‘to prove, by a medical certificate, that there is no impediment to such employment’ and, where annual certification is a prerequisite, that ‘medical certificates shall be renewed every year unless another staff medical check-up scheme can offer equivalent guarantees to the satisfaction of a veterinary inspector. The owner or person in charge of an establishment shall ensure that these medical certificates are available for inspection on request by an authorised officer.’

The legal requirement for medical certification of food handlers applies to certain well defined sectors of the food industry. Although most sectors are excluded, the requirement is a source of some perplexity. There is evidence of inconsistency and confusion in practice in some of those sectors for which it is not a legal requirement.

MedWise food handler hygiene medical assessment services
  • Food Handler Hygiene Questionnaire and Exam at Pre-Employment

  • Routine Food Handler Hygiene Screening (annual review)

Some EU Directives demand pre-employment and/or routine (annual) medical examination of food handlers in some sectors. Annual medical certification is a legal requirement for food workers in meat Plants, plants producing meat products and minced meat production plants; workers in the dairy sector who handle raw milk have to ensure that there is no impediment to such employment; medical certification is required of food workers in the fish processing sector at the time of recruitment. For these groups there is an obligation “to prove, by a medical certificate, that there is no impediment to such employment” and, where annual certification is a prerequisite, that “medical certificates shall be renewed every year.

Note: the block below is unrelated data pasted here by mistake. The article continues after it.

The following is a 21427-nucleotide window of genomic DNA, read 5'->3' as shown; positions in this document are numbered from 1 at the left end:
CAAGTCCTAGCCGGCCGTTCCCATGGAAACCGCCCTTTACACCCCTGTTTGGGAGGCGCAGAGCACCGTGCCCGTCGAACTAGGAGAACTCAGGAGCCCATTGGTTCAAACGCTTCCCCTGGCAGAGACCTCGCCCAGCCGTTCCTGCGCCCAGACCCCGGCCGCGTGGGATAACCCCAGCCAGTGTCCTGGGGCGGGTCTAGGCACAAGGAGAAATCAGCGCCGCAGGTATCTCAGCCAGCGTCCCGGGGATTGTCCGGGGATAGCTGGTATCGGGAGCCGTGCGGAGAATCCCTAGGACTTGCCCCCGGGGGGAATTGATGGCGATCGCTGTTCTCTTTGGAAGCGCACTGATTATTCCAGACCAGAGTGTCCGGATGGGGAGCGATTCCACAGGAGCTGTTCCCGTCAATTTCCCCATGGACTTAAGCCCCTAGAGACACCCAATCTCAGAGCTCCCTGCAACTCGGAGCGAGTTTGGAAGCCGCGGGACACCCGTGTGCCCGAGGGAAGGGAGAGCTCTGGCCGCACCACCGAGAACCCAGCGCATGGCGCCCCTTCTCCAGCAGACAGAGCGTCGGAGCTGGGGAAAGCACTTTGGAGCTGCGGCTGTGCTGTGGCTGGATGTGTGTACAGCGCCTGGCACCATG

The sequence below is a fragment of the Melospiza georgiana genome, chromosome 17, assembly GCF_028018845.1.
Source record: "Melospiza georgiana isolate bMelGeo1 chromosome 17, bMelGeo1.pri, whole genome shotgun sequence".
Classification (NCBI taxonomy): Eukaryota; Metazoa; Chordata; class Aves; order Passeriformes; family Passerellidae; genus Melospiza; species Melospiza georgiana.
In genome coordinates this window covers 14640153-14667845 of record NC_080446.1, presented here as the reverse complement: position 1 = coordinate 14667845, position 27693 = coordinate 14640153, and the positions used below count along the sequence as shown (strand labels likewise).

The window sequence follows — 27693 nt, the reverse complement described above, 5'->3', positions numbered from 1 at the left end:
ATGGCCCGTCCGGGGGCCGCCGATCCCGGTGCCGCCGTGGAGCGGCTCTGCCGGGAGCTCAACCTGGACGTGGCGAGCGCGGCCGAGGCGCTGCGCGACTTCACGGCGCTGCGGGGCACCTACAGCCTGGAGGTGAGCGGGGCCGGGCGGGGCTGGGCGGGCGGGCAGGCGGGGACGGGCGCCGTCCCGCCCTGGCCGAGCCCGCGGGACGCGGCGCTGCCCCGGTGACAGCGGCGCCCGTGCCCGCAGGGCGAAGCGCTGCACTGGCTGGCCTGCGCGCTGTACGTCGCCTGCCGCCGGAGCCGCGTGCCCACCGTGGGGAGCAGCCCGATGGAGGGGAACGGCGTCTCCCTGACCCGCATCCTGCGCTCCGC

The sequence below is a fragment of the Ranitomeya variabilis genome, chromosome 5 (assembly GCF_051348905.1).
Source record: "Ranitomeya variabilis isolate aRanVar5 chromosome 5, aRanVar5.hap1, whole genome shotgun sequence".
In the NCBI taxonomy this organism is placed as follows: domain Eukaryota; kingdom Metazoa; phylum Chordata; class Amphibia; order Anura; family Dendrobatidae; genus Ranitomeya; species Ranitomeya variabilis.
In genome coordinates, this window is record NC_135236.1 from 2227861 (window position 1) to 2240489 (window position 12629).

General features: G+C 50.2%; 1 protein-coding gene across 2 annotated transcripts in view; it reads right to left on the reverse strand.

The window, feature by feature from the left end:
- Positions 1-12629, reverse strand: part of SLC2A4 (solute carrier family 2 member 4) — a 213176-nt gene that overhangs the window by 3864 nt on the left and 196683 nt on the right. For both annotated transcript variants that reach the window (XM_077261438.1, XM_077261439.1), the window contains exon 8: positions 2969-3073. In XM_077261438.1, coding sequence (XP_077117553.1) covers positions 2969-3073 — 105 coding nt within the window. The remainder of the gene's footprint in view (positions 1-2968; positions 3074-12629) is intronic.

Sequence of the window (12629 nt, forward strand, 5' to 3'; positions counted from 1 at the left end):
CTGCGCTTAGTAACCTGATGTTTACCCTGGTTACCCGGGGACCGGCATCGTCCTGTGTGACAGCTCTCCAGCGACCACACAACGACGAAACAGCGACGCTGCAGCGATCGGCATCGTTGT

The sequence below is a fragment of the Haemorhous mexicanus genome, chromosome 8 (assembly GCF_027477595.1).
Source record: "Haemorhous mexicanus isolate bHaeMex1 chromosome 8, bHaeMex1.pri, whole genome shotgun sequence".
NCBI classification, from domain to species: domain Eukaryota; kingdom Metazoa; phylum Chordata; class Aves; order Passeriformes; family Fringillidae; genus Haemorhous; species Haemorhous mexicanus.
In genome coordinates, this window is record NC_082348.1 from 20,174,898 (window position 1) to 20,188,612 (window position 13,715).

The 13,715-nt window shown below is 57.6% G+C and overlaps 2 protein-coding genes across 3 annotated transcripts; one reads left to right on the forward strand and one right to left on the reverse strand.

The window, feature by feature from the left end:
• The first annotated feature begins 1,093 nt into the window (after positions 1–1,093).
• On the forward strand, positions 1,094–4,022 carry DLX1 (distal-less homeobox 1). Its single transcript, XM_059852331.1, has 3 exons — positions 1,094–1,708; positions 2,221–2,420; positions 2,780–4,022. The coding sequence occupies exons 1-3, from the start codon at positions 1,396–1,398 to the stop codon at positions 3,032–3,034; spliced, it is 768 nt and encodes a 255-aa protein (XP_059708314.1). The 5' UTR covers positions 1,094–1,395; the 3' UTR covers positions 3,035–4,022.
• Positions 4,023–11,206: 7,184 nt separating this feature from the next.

The information obtained from a health examination is valid only for the time at which it is carried out. Routine medical certification of a food handler’s fitness to work can only declare that the individual is not, at that point in time, suffering from any impediment to employment as a food handler on public health grounds Medical certification cannot declare an individual free of medical considerations for the future. Physical examination will not detect carriers of gastrointestinal disease. There is no evidence that pre-employment or routine examinations are of value in the prevention of foodborne disease, but they are required by law in specific food sectors.